The construction of new McMansions can threaten forests and the logging industry:

But the terrain for logging is fast disappearing, and with it the jobs. The number of loggers has shrunk dramatically over the past 20 years, making Gale one of fewer than a dozen working in the area of the Rensselaer Plateau now, he said. The milling companies that once owned huge swaths of forest across the Northeast are gone, leaving the wooded tracts largely in the hands of investor groups and private-equity funds. The local economy embraced tourism, and well-heeled visitors from the city ― attracted to the bucolic charm ― wanted what Gale called “their own little slice of heaven.” Eager to turn a profit, the investors have been divvying up the land and selling it to developers building massive summer homes in the middle of what was once dense forest.

The transformation may seem invisible from the farm-lined state roads that slither out from Albany. But you can see it from above. Clearings pockmark the lush, green canopy, making way for McMansions. On a helicopter flight last month, HuffPost counted nearly a dozen new houses under construction.

One nonprofit is trying to halt the process by preserving forests that form the backbone of rural economies and play a critical role in combatting climate change. On Tuesday, the Conservation Fund, a national environmental and economic development advocate based in northern Virginia, closed a roughly $25 million deal to buy 23,053 acres of forest straddling the borders of New York, Massachusetts and Vermont…

In rural, wooded areas, the gentrification process can be economically devastating. That’s why privately owned forests like the ones the Conservation Fund buys welcome sustainable forestry, which helps clear out dead wood and make the forests less dense. Forestry-related industries currently provide 2.7 million American jobs and contribute $112 billion to the U.S. economy each year, according to the Land Trust Alliance, a conservation group.

Sprawl, often marked by the construction of suburban type housing (which can include McMansions), changes the use of land. Common concerns about this include the loss of farmland and habitats as well as changed water systems. Development also affects trees and forests as house builders often just clear sites completely. Trees can be replaced but it is much more difficult to recreate forests.

One aspect of this story that is different from some analyses of sprawl’s effect on nature is that it emphasizes the loss of rural economic opportunities. The idea here is that sprawling McMansions don’t just chew up land; they threaten long-standing local industries. Yet, the choice is sometimes presented this way: either suburban sprawl or untamed, untouched natural land. Is any land truly untouched by human activity? A lot of even protected spaces have been altered over the years for human purposes. This article takes a more realistic approach: the consequences of sprawl aren’t just lost land but the shifting of the land from one economic use (sustainable forestry) to another (the buying and selling of real estate).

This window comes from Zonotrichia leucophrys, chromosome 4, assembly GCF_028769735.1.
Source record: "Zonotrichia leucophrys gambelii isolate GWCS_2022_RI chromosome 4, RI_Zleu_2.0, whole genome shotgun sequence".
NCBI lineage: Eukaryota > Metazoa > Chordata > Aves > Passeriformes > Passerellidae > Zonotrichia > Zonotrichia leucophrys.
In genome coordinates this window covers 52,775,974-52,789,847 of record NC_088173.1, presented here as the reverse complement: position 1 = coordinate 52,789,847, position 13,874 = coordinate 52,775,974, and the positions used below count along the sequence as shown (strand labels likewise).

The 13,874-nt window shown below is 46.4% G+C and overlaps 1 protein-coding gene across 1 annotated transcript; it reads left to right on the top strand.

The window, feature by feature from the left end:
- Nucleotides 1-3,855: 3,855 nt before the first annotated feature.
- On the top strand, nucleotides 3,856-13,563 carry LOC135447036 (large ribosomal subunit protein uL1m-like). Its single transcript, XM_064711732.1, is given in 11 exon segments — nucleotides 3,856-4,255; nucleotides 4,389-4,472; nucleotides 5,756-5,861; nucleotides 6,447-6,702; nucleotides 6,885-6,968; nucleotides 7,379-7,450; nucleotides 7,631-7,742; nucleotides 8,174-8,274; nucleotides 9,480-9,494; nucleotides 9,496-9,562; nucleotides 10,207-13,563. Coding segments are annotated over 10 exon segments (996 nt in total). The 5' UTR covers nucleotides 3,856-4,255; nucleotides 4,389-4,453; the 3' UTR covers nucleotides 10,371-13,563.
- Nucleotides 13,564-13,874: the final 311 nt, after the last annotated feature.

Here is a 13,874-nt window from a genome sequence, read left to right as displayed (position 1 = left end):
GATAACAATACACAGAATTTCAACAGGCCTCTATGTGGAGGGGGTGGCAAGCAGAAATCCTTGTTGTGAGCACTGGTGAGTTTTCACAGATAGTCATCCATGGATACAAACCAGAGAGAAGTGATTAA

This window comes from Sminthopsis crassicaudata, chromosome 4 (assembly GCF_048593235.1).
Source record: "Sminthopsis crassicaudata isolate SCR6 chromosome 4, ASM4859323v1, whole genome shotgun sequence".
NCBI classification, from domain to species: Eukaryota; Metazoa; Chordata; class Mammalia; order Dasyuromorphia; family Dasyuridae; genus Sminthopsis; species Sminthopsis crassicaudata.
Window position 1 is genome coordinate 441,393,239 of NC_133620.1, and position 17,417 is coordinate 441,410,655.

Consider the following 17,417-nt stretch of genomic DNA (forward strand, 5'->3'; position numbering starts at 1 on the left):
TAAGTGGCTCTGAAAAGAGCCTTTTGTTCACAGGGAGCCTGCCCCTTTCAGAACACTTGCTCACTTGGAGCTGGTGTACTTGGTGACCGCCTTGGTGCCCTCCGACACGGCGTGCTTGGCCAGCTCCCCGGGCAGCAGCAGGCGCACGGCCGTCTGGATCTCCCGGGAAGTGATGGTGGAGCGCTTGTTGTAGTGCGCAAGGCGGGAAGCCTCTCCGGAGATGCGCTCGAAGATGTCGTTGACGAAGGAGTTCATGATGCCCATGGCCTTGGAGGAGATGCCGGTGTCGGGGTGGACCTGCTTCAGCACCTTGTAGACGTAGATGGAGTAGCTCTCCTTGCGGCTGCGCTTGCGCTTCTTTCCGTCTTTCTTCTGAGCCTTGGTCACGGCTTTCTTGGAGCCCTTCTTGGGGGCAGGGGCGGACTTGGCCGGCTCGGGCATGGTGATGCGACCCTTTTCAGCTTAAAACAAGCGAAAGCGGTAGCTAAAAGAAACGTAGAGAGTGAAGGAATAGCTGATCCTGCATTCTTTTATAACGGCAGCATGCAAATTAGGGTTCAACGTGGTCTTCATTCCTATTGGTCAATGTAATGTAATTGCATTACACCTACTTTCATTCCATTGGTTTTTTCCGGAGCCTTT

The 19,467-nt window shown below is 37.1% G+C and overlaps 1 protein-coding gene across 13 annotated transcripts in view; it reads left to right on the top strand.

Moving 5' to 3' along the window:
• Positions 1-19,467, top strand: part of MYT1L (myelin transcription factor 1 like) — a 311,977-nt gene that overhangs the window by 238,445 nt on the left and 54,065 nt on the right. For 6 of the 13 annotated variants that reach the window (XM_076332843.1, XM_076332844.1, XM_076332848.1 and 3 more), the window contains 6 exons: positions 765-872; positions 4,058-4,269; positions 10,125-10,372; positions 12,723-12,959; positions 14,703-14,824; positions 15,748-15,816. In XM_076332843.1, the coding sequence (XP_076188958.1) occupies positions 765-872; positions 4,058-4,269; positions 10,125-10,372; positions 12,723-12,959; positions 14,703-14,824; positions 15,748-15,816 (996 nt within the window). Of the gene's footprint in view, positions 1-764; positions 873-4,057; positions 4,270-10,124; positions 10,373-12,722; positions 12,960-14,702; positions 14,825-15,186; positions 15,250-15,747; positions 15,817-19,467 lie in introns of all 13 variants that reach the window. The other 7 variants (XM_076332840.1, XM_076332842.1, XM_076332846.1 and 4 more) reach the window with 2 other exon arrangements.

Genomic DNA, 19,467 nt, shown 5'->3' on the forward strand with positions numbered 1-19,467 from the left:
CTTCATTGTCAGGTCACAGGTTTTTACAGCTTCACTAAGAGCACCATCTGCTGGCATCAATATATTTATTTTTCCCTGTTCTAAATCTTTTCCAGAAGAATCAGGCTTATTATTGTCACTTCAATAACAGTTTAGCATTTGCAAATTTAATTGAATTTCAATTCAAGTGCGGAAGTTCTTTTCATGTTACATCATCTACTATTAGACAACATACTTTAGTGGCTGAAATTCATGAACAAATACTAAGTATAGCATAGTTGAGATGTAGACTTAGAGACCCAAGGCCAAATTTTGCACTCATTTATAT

On the failure of the High Line

Even as cities around the world attempt to emulate New York City’s High Line (earlier posts here and here), the creator discusses why he thinks the original failed:

But by one critical metric, it is not. Locals aren’t the ones overloading the park, nor are locals all benefiting from its economic windfall. The High Line is bookended by two large public housing projects; nearly one third of residents in its neighborhood, Chelsea, are people of color. Yet anyone who’s ever strolled among the High Line’s native plants and cold-brew vendors knows its foot traffic is, as a recent City University of New York study found, “overwhelmingly white.” And most visitors are tourists, not locals.

“We were from the community. We wanted to do it for the neighborhood,” says Hammond, who is now the executive director of Friends of the High Line, the nonprofit that funds, maintains, programs, and built the space (New York City owns it, and the parks department helps manage it). “Ultimately, we failed.”…

“Instead of asking what the design should look like, I wish we’d asked, ‘What can we do for you?’” says Hammond. “Because people have bigger problems than design.”

His organization finally did launch a series of “listening sessions” with public housing tenants in 2011. What people really needed were jobs, Hammond says, and a more affordable cost of living. Residents also said they staying away from the High Line for three main reasons: They didn’t feel it was built for them; they didn’t see people who looked like them using it; and they didn’t like the park’s mulch-heavy programming.

While it is easy to link such conversations to gentrification, I think this gets at a deeper issue regarding development in urban areas: who ultimately benefits? The short answer is that it is not typically the lower-income resident. Urban sociologists have made this point for decades; for example, the concept of growth machines suggests development decisions are typically made by political and business leaders who are looking to profit. In other words, developments are judged by how much money can be made (whether through the sale of property or buildings as well as through increased tax revenues) rather than by how many members of the local population experience a better quality of life. Or, see the the sociological study Crisis Cities that shows how money to redevelop lower Manhattan after 9/11 or New Orleans after Hurricane Katrina generally went to wealthier actors and made life difficult for the average resident.